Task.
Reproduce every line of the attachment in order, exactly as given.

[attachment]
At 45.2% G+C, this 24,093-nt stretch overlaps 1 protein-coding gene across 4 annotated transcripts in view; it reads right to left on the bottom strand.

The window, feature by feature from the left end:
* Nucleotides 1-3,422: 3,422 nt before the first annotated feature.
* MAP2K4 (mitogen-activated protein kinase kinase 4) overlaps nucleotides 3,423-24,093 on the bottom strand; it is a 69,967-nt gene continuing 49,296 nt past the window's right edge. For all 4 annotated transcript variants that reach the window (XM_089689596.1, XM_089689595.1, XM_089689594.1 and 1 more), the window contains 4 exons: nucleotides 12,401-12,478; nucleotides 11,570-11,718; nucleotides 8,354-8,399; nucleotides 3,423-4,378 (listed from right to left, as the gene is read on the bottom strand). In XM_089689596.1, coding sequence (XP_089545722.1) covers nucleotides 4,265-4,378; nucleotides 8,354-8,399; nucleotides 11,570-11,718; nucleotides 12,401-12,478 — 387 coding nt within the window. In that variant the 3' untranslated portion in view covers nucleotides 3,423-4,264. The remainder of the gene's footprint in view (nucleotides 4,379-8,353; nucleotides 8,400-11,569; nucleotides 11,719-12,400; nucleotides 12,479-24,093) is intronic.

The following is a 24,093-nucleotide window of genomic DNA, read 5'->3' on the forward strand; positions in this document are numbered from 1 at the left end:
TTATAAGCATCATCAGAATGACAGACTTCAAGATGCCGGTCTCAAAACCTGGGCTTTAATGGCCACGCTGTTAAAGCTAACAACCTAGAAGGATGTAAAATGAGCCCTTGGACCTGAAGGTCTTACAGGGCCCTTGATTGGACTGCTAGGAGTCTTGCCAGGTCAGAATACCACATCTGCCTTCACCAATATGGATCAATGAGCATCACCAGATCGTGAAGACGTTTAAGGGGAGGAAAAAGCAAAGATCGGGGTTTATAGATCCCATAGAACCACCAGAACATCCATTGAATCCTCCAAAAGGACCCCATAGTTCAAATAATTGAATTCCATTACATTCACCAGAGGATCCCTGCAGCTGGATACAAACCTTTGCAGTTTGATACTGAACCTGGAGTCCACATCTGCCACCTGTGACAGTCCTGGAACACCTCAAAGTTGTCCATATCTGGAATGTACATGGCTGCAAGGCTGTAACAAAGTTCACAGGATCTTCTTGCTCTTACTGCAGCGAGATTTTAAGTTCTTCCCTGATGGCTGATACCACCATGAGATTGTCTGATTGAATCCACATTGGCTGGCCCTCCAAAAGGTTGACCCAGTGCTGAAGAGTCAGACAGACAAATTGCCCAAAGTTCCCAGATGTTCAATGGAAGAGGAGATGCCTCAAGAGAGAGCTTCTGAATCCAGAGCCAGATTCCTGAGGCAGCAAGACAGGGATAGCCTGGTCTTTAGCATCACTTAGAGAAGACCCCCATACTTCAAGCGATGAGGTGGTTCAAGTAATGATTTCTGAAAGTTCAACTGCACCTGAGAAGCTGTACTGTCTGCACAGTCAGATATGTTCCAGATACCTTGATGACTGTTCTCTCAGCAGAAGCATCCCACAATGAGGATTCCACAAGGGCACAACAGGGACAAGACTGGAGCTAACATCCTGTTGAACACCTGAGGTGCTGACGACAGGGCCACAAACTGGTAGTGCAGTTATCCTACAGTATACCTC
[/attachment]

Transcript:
At 45.2% G+C, this 24,093-nt stretch overlaps 1 protein-coding gene across 4 annotated transcripts in view; it reads right to left on the bottom strand.

The window, feature by feature from the left end:
* Nucleotides 1-3,422: 3,422 nt before the first annotated feature.
* MAP2K4 (mitogen-activated protein kinase kinase 4) overlaps nucleotides 3,423-24,093 on the bottom strand; it is a 69,967-nt gene continuing 49,296 nt past the window's right edge. For all 4 annotated transcript variants that reach the window (XM_089689596.1, XM_089689595.1, XM_089689594.1 and 1 more), the window contains 4 exons: nucleotides 12,401-12,478; nucleotides 11,570-11,718; nucleotides 8,354-8,399; nucleotides 3,423-4,378 (listed from right to left, as the gene is read on the bottom strand). In XM_089689596.1, coding sequence (XP_089545722.1) covers nucleotides 4,265-4,378; nucleotides 8,354-8,399; nucleotides 11,570-11,718; nucleotides 12,401-12,478 — 387 coding nt within the window. In that variant the 3' untranslated portion in view covers nucleotides 3,423-4,264. The remainder of the gene's footprint in view (nucleotides 4,379-8,353; nucleotides 8,400-11,569; nucleotides 11,719-12,400; nucleotides 12,479-24,093) is intronic.

The following is a 24,093-nucleotide window of genomic DNA, read 5'->3' on the forward strand; positions in this document are numbered from 1 at the left end:
TTATAAGCATCATCAGAATGACAGACTTCAAGATGCCGGTCTCAAAACCTGGGCTTTAATGGCCACGCTGTTAAAGCTAACAACCTAGAAGGATGTAAAATGAGCCCTTGGACCTGAAGGTCTTACAGGGCCCTTGATTGGACTGCTAGGAGTCTTGCCAGGTCAGAATACCACATCTGCCTTCACCAATATGGATCAATGAGCATCACCAGATCGTGAAGACGTTTAAGGGGAGGAAAAAGCAAAGATCGGGGTTTATAGATCCCATAGAACCACCAGAACATCCATTGAATCCTCCAAAAGGACCCCATAGTTCAAATAATTGAATTCCATTACATTCACCAGAGGATCCCTGCAGCTGGATACAAACCTTTGCAGTTTGATACTGAACCTGGAGTCCACATCTGCCACCTGTGACAGTCCTGGAACACCTCAAAGTTGTCCATATCTGGAATGTACATGGCTGCAAGGCTGTAACAAAGTTCACAGGATCTTCTTGCTCTTACTGCAGCGAGATTTTAAGTTCTTCCCTGATGGCTGATACCACCATGAGATTGTCTGATTGAATCCACATTGGCTGGCCCTCCAAAAGGTTGACCCAGTGCTGAAGAGTCAGACAGACAAATTGCCCAAAGTTCCCAGATGTTCAATGGAAGAGGAGATGCCTCAAGAGAGAGCTTCTGAATCCAGAGCCAGATTCCTGAGGCAGCAAGACAGGGATAGCCTGGTCTTTAGCATCACTTAGAGAAGACCCCCATACTTCAAGCGATGAGGTGGTTCAAGTAATGATTTCTGAAAGTTCAACTGCACCTGAGAAGCTGTACTGTCTGCACAGTCAGATATGTTCCAGATACCTTGATGACTGTTCTCTCAGCAGAAGCATCCCACAATGAGGATTCCACAAGGGCACAACAGGGACAAGACTGGAGCTAACATCCTGTTGAACACCTGAGGTGCTGACGACAGGGCCACAAACTGGTAGTGCAGTTATCCTACAGTATACCTC